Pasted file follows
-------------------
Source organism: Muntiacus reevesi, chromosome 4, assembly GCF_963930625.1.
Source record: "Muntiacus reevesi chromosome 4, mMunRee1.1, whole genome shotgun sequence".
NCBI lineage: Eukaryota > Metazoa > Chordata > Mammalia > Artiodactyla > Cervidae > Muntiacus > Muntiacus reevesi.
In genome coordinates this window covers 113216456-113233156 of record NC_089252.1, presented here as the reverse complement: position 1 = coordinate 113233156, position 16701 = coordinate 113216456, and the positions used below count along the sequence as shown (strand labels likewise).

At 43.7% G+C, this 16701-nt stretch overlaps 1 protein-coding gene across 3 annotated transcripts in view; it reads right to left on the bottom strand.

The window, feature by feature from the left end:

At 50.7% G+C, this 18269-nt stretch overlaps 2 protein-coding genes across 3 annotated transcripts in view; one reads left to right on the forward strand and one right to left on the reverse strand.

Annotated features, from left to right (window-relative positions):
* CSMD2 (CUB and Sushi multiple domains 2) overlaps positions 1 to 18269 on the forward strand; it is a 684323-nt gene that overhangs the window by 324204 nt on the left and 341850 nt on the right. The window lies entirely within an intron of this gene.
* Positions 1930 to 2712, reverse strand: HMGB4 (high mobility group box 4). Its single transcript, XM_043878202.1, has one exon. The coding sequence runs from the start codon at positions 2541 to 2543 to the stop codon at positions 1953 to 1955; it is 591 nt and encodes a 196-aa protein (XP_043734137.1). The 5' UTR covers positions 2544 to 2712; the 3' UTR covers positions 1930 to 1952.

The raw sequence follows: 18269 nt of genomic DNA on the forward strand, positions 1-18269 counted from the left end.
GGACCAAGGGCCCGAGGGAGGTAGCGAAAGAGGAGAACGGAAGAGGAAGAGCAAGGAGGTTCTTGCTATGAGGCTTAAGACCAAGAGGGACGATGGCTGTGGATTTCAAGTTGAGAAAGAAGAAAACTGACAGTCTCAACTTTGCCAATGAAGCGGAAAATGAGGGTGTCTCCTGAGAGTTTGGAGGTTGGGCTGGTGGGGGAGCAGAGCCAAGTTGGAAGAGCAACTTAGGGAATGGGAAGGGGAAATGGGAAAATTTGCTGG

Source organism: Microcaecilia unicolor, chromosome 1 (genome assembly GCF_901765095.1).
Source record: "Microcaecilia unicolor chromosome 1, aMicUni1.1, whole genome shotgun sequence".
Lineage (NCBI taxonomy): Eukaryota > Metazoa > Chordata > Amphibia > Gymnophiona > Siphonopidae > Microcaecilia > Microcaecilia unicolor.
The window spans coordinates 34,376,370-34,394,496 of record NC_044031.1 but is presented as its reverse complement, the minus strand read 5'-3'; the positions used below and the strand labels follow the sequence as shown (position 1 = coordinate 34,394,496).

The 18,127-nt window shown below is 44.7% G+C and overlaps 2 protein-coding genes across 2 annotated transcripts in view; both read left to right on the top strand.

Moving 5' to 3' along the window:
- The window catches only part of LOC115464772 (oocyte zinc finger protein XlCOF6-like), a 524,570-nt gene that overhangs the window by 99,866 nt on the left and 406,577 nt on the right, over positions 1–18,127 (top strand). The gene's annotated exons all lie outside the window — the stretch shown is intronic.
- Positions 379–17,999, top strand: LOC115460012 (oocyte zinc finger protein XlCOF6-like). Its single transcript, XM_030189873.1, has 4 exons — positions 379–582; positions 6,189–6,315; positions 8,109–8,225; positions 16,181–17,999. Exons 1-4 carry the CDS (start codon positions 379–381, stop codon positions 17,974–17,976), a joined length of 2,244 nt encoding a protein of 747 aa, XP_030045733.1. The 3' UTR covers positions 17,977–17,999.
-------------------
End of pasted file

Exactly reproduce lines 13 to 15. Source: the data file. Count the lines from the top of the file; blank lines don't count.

Source organism: Microcaecilia unicolor, chromosome 1 (genome assembly GCF_901765095.1).
Source record: "Microcaecilia unicolor chromosome 1, aMicUni1.1, whole genome shotgun sequence".
Lineage (NCBI taxonomy): Eukaryota > Metazoa > Chordata > Amphibia > Gymnophiona > Siphonopidae > Microcaecilia > Microcaecilia unicolor.